Advertisement for Foster Girl Corsets

See how the creative departments of other advertising agencies handled the challenge for their  clients manufacturing and selling corsets.

Advertisement for American Lady Corsets
Advertisement for Justrite  Corsets
Advertisements for Corset Covers and FP corsetsCorsets

And here’s an advertisement
for men’s corsets

Advertisement for  Corsets for men

Men’s corsets — apparently an absolute necessity —were advertised in the September 1903 issue of The Delineator, an American women’s magazine of the late 19th and early 20th centuries. The monthly magazine featured Butterick sewing patterns and provided an in-depth look at the fashion of the day.

It seems that the American Gentleman corset “supports the abdomen, strengthens the spine, persuades upright shoulders and increases the chest.” Furthermore it has been “accepted and adopted in Paris, London, Vienna and Berlin.” And if that isn’t confidence building the men’s corsets are “Dictated by Physicians, Common Sense and by Fashion…”

You could buy them for $3 from local dealers or mail your money with your waist measurement. Better quality cost $5.00

The originator of this foundation garment for men, and who claimed to be the first to show them in America, was the American Lady Corset Company of New York, Detroit and Chicago.

The company offered 150 styles of corsets for ladies – a shape for every figure, they said. The Longfelo Model, style 475 above, “is the correct corset over which to mould the new fall gown. Its construction is based upon an ideal conception of the essentials required to produce the smooth, round-tapering hips so necessary with the new modes of attire. The long skirt securely encompasses the hips. The hose supporters attached prevent the corset from ‘working upward’ on the body.”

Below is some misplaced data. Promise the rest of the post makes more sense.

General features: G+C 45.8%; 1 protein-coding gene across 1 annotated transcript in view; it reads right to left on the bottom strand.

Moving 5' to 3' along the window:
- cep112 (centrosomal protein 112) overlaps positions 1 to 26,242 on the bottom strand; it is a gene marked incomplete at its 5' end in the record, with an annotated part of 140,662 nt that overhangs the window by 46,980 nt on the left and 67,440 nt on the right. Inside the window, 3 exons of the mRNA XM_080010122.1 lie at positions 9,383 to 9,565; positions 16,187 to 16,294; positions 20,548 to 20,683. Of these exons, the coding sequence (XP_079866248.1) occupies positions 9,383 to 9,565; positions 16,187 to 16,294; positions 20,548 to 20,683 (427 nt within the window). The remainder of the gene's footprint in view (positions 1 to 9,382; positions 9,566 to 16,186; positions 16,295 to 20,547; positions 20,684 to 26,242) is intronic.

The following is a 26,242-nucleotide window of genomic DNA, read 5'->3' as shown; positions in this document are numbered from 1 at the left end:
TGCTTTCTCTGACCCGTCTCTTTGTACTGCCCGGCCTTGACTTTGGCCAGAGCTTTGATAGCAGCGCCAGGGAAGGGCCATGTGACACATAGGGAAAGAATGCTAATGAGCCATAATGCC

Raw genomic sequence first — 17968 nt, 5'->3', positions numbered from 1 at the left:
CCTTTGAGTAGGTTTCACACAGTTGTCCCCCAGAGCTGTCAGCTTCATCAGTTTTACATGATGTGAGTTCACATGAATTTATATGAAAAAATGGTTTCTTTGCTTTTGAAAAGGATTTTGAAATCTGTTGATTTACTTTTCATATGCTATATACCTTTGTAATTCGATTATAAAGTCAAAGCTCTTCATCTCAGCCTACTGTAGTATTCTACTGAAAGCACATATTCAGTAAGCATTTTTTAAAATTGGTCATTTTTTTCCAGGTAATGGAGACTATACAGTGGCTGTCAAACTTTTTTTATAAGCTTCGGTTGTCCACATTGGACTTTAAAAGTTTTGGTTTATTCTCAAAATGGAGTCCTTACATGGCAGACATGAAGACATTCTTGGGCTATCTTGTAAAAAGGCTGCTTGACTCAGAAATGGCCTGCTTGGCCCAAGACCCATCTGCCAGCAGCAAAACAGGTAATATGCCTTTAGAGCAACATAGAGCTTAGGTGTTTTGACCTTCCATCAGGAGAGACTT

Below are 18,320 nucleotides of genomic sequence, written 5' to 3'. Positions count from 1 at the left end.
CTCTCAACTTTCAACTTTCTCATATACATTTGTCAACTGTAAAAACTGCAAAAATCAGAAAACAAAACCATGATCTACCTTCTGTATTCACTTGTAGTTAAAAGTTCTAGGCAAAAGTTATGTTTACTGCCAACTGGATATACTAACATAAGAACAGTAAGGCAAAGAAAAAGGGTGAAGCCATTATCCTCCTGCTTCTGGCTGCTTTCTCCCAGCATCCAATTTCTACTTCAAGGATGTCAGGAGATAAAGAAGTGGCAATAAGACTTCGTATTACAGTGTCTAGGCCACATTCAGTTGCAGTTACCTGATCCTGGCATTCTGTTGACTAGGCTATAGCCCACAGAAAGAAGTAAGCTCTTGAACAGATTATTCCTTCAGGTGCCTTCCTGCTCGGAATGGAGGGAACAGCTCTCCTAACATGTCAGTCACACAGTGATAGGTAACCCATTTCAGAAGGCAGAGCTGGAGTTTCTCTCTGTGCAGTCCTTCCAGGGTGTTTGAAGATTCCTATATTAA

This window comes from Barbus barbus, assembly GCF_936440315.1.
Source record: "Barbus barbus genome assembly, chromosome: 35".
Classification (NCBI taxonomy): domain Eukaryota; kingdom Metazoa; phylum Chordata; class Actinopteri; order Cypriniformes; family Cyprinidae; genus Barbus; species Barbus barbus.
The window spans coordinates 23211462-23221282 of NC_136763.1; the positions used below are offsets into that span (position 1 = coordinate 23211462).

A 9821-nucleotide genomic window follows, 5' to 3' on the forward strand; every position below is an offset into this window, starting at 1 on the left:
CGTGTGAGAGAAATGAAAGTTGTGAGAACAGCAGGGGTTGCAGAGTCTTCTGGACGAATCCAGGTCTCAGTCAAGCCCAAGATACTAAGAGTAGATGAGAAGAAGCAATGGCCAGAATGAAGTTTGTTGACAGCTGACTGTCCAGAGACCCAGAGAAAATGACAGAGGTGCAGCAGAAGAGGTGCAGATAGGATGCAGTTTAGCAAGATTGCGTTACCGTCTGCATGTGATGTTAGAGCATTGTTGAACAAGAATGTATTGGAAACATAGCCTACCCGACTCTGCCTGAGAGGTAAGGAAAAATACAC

Construction! Says something about corsets, described as laced or hooked undergarments reinforced with steel or whalebone ! Ladies could buy American Lady Corsets in White or Drab, sizes 18 to 30, for one dollar.  Drab? An 18 inch waist?

One last assertion: American Lady Corsets “are producing good figures everywhere. Never before has any particular make of corset been so unanimously recommended by fashionable modistes.”

printers devil

Print media in 1902, and for decades after, wouldn’t accept photographs or illustrations showing women wearing only underwear. Not even swimwear in some instances. These were straitlaced times. 

We recommend Nancy Millar’s book The Unmentionable History of the West described as “a fond romp through the underwear that men and women wore in days gone by. Think of corsets, navy blue bloomers, long underwear with its trap door and brassieres that could kill. Think also of the other unmentionables that came along with being sexual beings. Women had to hide their pregnancies, talk of birth control was illegal, seduction was a crime, prostitution likewise. There were so many silences, so many secrets about the private lives of men and women.”